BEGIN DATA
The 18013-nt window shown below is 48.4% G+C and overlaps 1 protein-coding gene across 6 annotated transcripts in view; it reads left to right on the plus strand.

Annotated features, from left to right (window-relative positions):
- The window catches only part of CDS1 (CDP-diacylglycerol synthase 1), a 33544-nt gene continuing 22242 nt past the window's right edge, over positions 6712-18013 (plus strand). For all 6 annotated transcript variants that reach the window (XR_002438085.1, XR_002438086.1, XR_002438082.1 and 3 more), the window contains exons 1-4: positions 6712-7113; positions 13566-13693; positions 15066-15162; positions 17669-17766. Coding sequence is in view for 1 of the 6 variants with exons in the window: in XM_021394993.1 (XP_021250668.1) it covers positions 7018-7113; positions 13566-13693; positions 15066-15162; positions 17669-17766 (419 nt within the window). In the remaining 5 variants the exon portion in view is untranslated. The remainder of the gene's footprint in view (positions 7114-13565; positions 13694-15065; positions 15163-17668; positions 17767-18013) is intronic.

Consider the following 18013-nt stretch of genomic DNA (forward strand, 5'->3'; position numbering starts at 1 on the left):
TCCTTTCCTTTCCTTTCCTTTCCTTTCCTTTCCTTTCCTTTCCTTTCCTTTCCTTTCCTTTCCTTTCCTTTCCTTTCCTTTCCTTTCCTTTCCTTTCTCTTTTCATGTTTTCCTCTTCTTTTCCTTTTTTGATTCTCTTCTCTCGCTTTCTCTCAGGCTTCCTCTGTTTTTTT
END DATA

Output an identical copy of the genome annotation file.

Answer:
The 18013-nt window shown below is 48.4% G+C and overlaps 1 protein-coding gene across 6 annotated transcripts in view; it reads left to right on the plus strand.

Annotated features, from left to right (window-relative positions):
- The window catches only part of CDS1 (CDP-diacylglycerol synthase 1), a 33544-nt gene continuing 22242 nt past the window's right edge, over positions 6712-18013 (plus strand). For all 6 annotated transcript variants that reach the window (XR_002438085.1, XR_002438086.1, XR_002438082.1 and 3 more), the window contains exons 1-4: positions 6712-7113; positions 13566-13693; positions 15066-15162; positions 17669-17766. Coding sequence is in view for 1 of the 6 variants with exons in the window: in XM_021394993.1 (XP_021250668.1) it covers positions 7018-7113; positions 13566-13693; positions 15066-15162; positions 17669-17766 (419 nt within the window). In the remaining 5 variants the exon portion in view is untranslated. The remainder of the gene's footprint in view (positions 7114-13565; positions 13694-15065; positions 15163-17668; positions 17767-18013) is intronic.

Consider the following 18013-nt stretch of genomic DNA (forward strand, 5'->3'; position numbering starts at 1 on the left):
TCCTTTCCTTTCCTTTCCTTTCCTTTCCTTTCCTTTCCTTTCCTTTCCTTTCCTTTCCTTTCCTTTCCTTTCCTTTCCTTTCCTTTCCTTTCCTTTCTCTTTTCATGTTTTCCTCTTCTTTTCCTTTTTTGATTCTCTTCTCTCGCTTTCTCTCAGGCTTCCTCTGTTTTTTT